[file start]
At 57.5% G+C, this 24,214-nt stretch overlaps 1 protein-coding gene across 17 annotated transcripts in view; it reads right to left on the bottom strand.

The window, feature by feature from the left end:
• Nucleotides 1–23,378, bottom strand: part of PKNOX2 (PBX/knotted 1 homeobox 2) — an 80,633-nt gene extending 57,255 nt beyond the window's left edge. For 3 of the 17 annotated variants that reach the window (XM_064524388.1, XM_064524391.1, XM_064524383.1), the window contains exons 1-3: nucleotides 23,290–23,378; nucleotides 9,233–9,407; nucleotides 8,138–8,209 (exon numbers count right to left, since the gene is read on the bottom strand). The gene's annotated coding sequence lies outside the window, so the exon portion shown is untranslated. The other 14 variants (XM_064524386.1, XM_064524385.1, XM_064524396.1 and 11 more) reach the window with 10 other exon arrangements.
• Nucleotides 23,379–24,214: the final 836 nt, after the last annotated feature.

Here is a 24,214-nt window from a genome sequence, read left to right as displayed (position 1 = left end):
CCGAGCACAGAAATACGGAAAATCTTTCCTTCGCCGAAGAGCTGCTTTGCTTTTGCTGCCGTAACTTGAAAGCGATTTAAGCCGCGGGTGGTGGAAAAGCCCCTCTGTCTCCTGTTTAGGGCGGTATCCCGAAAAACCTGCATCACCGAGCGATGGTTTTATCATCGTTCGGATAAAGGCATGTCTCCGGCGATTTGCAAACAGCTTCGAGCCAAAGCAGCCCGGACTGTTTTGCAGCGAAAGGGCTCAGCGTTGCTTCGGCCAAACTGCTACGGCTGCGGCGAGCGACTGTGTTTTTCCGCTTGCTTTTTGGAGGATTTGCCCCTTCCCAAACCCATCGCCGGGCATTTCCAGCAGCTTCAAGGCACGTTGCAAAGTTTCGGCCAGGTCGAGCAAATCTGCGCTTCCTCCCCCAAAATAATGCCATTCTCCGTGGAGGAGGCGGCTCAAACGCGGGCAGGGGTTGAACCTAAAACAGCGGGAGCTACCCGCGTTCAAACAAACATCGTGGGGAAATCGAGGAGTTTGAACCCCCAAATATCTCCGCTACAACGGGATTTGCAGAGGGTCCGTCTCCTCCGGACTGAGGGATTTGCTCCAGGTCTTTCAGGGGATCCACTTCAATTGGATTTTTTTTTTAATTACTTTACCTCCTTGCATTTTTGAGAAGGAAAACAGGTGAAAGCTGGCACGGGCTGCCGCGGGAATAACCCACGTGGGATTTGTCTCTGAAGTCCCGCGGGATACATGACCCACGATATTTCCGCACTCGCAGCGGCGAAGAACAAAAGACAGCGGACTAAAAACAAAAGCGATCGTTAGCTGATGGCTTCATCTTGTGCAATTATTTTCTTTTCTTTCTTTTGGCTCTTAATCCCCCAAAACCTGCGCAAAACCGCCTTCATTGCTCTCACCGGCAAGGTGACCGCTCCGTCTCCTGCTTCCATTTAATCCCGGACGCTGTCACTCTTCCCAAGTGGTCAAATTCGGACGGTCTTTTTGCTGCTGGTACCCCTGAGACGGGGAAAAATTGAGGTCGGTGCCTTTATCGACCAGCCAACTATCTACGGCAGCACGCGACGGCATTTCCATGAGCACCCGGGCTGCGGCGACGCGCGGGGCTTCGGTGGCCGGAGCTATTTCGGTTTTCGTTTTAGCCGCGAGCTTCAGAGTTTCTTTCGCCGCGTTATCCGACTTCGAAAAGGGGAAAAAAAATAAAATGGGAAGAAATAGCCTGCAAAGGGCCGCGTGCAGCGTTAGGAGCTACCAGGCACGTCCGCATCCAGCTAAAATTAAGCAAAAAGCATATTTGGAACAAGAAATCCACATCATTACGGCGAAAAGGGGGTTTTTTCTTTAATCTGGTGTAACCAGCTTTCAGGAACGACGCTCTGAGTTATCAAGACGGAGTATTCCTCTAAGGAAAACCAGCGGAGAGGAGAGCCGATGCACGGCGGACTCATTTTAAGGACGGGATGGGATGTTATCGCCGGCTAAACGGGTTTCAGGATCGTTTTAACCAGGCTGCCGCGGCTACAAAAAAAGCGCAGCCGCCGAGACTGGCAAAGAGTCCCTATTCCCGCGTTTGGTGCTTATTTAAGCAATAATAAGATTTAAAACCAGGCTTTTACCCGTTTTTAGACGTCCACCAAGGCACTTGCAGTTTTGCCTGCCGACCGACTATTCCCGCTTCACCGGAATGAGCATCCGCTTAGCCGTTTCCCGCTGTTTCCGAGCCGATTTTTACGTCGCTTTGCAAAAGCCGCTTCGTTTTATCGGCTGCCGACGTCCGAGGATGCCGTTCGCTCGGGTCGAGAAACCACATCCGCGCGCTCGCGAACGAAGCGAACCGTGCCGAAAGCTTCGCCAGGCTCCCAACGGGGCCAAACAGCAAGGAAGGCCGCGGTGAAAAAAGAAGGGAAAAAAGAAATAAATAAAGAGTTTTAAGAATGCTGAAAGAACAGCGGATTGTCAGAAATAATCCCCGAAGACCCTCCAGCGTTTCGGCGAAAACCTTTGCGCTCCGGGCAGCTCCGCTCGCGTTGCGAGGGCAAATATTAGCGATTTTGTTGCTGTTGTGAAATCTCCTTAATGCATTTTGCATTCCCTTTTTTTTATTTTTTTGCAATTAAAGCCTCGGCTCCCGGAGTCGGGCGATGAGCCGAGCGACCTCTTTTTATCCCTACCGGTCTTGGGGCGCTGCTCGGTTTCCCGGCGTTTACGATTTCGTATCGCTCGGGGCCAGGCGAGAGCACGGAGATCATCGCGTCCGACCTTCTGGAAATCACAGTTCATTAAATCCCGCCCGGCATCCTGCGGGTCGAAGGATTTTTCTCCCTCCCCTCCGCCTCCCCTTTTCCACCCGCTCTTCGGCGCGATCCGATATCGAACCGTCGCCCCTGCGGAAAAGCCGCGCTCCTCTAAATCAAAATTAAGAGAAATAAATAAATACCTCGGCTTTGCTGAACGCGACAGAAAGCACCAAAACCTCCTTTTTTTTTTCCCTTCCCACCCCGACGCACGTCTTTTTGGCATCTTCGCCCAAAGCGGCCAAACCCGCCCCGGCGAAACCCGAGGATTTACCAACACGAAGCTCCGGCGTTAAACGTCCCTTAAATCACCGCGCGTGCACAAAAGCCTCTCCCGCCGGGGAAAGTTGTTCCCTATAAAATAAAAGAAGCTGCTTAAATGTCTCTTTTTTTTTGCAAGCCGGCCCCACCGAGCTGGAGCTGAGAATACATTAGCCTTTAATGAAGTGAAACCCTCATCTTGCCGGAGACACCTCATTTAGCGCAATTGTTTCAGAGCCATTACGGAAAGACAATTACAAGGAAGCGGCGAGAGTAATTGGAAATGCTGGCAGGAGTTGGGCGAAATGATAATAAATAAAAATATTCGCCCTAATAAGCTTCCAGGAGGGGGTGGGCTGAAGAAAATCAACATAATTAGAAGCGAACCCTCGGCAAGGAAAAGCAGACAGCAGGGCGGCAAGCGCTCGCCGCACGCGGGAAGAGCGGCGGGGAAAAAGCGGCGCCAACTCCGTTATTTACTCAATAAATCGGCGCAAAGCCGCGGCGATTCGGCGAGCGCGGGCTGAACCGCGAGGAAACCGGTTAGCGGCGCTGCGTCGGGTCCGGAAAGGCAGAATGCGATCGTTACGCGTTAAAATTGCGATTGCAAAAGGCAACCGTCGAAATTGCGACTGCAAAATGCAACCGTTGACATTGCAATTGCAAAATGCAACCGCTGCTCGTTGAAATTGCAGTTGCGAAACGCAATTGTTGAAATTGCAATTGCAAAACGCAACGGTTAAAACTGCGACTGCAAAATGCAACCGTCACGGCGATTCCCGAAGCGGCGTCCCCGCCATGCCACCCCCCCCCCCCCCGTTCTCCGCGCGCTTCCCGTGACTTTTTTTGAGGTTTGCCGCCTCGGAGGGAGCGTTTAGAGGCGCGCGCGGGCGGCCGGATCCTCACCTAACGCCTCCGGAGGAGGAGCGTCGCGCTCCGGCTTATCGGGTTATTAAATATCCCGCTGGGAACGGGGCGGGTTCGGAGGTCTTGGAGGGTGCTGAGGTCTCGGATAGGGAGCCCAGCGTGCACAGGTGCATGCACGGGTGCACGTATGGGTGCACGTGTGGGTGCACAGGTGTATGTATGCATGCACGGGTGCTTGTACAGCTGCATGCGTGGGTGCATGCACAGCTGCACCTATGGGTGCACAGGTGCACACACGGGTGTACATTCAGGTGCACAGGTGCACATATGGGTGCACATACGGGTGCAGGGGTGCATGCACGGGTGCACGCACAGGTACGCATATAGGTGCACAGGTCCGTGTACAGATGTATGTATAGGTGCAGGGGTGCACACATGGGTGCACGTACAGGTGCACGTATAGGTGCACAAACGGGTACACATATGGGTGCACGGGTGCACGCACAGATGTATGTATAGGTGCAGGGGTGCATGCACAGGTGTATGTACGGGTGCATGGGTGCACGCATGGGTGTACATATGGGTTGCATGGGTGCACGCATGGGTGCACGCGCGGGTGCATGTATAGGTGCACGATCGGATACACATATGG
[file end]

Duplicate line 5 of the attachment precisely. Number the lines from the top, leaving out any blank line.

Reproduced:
Here is a 24,214-nt window from a genome sequence, read left to right as displayed (position 1 = left end):